In March 2009, Baptiste and her committee hosted an open house for the three-story hotel, which, despite its crumbling stucco walls and decaying windowsills, has retained its grandeur for more than three centuries.
About 40 people, several of whom expressed interest in buying, came to learn about important moments in the hotel's history, such as the night that the 19th-century political thinker and historian Alexis de Tocqueville stayed there, as well as development options.
A few months later, Linda Flederbach, manager of the Collegeville Main Street Program, organized a group photo of about 100 people in front of the hotel and entered it into a national "This Place Matters" contest, sponsored by the National Trust for Historic Preservation.
The goal of the annual contest is to raise awareness about the importance of preserving historic buildings. The nonprofit group with the best photo, story, and community support of a historic place wins $25,000 and, more importantly, national attention for preservation efforts.
According to Flederbach, the picture in front of the Perkiomen Bridge Hotel didn't win the contest, but the effort sparked interest in the hotel - for a while.
"We've held off on forming a committee for the hotel's preservation because we kept hearing there was interest," Flederbach said. "But now that it's going to auction, our last option is to reach out to old potential buyers."
For the last 18 months, the hotel's sale price has been $1.25 million. Included are a full bar and dining area, a liquor license, restaurant and bedroom furniture, several lounges, and kitchen equipment, according to commercial real estate agent Blair Gilbert.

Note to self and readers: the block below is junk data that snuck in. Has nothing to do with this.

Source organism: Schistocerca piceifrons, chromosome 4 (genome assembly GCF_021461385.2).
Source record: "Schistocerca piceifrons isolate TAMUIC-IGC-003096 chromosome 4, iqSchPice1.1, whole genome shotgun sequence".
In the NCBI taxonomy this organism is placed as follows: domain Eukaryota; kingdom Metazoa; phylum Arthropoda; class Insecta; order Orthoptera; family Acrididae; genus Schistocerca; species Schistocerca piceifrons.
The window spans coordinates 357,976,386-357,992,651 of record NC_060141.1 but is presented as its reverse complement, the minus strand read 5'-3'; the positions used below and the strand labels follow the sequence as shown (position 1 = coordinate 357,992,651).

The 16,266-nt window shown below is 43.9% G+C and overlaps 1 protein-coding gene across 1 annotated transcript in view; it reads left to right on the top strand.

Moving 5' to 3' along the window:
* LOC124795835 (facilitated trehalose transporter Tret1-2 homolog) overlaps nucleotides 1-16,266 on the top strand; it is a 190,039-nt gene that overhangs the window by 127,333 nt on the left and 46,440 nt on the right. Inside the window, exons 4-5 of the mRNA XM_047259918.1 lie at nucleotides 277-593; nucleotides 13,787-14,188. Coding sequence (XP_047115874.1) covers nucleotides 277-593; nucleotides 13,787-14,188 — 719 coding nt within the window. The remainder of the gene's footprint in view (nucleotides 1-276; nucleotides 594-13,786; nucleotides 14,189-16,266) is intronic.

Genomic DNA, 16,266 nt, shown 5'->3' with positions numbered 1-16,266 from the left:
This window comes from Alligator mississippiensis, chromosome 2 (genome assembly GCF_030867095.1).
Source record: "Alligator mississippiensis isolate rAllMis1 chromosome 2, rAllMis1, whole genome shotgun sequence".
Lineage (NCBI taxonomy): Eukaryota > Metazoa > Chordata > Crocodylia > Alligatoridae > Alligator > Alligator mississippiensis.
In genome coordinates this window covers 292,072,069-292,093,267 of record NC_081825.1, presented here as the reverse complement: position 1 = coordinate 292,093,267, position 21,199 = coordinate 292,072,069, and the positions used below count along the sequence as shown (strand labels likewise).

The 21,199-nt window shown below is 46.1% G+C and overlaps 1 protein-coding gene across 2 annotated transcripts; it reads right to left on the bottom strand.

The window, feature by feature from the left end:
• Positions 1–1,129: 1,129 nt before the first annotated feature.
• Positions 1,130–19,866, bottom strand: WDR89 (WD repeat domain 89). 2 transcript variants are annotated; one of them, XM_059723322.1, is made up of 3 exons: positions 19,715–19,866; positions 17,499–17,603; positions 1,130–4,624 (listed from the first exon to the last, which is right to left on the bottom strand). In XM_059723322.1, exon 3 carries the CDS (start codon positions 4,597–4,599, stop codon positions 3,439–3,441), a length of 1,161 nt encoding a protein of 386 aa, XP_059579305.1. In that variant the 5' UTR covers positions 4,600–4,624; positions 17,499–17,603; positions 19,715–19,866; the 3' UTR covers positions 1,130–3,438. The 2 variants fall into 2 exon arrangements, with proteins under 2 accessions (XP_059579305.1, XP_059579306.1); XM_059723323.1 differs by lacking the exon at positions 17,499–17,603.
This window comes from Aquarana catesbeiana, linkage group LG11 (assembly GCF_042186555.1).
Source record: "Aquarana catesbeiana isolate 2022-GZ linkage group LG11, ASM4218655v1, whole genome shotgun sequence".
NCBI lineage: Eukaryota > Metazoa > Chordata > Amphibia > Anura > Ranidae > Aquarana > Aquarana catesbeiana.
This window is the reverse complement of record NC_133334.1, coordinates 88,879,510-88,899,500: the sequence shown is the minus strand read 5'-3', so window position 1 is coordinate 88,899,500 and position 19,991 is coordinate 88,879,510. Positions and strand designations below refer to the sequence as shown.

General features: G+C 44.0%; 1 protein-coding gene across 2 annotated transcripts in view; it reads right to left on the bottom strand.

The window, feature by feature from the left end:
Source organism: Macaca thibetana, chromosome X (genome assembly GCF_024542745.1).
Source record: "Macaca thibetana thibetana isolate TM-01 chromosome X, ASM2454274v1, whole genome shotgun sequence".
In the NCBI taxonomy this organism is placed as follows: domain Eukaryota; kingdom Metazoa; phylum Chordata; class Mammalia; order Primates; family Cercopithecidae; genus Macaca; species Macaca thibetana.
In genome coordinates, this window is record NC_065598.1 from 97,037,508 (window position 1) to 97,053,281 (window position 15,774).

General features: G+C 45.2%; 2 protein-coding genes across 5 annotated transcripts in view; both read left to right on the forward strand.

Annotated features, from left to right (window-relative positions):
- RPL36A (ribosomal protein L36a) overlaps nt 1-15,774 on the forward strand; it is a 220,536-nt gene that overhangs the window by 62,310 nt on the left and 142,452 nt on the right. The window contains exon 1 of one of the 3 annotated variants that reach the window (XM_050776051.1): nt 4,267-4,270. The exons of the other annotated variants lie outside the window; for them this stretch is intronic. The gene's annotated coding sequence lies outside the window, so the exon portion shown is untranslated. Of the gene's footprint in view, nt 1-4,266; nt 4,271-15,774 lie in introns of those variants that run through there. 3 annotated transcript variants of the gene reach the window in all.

There is no minimum opening bid for the auction.
According to Baptiste and Flederbach, the town is not in the financial position to "buy back" the hotel at the auction.
"I have heard nothing about community members wanting to come together to register for the auction," said Doug Clemens, president of Traiman Real Estate Auction Co.
Baptiste and Flederbach hope someone will recognize the importance of the hotel's preservation, see past its current abandoned condition, and reopen it as a business.
According to Flederbach, many people living in and around Collegeville have personal memories tied to the inn. She has kept a picture of her husband painting the hotel back when he was in college.
"It's important to keep historic buildings standing," Flederbach said. "To see them go away is like seeing a piece of the town go away."
Contact staff writer Katie Eder
at 610-313-8110 or email@example.com.